The government approved on Friday a 10-year program aimed at reducing by 80 percent the number of victims from a major earthquake experts fear will someday strike in the Nankai Trough off central and western Japan.
In the worst-case scenario, the government estimates the tally from such a quake and ensuing tsunami would exceed 300,000.
The trough runs from Suruga Bay, off Shizuoka Prefecture, to the Sea of Hyuga, off Miyazaki.
Researchers have warned that a magnitude-9.0 earthquake in the 770-km-long trough could hit Pacific coastal areas sometime “in the next 30 years.”
For the program, the government designated 707 municipalities in 29 prefectures as areas where measures should be strengthened to halve the number of buildings that could collapse or burn down.
Of those municipalities, 139 in 14 prefectures that could suffer serious tsunami damage were designated areas for the government to raise subsidies for evacuation centers, financing two-thirds of the cost, up from half.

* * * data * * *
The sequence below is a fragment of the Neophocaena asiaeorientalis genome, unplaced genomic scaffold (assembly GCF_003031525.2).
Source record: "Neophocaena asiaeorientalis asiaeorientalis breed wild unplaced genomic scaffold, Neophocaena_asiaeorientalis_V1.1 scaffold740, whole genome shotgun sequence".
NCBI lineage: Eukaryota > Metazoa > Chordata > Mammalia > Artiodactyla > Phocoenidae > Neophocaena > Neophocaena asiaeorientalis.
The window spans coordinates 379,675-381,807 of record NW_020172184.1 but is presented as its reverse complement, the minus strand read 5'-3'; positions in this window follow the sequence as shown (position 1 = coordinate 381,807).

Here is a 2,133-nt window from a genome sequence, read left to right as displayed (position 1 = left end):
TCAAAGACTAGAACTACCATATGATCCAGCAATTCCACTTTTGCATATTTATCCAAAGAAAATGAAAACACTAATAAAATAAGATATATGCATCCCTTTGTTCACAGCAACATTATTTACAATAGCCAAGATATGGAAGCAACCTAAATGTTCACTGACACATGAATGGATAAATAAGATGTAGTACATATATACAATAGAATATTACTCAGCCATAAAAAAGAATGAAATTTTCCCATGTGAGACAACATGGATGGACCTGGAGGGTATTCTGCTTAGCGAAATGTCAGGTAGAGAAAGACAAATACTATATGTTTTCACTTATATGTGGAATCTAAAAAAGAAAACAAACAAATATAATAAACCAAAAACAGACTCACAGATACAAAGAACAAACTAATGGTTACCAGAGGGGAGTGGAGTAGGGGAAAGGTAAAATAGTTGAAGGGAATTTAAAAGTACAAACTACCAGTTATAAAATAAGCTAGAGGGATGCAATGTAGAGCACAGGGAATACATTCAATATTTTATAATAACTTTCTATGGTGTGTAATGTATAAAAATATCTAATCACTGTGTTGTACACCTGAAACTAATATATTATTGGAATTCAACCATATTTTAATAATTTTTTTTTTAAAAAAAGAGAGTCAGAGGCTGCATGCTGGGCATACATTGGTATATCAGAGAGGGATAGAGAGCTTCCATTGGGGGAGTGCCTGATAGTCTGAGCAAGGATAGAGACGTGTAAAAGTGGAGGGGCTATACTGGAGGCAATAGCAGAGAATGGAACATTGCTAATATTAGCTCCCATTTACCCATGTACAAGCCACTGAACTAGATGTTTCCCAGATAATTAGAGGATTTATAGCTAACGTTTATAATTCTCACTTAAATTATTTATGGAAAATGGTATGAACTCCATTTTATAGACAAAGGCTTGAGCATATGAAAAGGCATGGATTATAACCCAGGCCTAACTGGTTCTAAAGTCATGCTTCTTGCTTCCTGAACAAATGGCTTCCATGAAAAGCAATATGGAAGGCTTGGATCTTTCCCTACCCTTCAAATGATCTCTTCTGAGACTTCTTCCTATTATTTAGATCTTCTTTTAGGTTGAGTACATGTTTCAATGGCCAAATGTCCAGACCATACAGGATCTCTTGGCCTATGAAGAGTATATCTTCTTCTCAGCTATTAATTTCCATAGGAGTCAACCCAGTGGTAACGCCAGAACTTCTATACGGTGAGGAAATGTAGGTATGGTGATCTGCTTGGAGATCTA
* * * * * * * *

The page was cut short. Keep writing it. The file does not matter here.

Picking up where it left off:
Based on the program, local governments are expected to compile detailed measures so they can cooperate with the central government more closely.
The program was adopted at a meeting Friday of the Central Disaster Prevention Council headed by Prime Minister Shinzo Abe.
Abe said he will “make every effort to protect lives and properties from huge disasters.”
In the worst case, the victims from a major Nankai Trough temblor and tsunami are estimated to reach 332,000, while buildings that will collapse or burn are estimated at 2.5 million.
The plan calls for speeding up the designation of buildings to be used as shelters if tsunami strike, and construction of coastal barriers against the powerful waves.
Among the many quakes that have rocked central and western Japan in recent years, a magnitude-7.3 earthquake that struck the port city of Kobe and its vicinity on Jan. 17, 1995, killed more than 8,000 people.
The magnitude-9.0 Great East Japan Earthquake claimed about 18,000 people.
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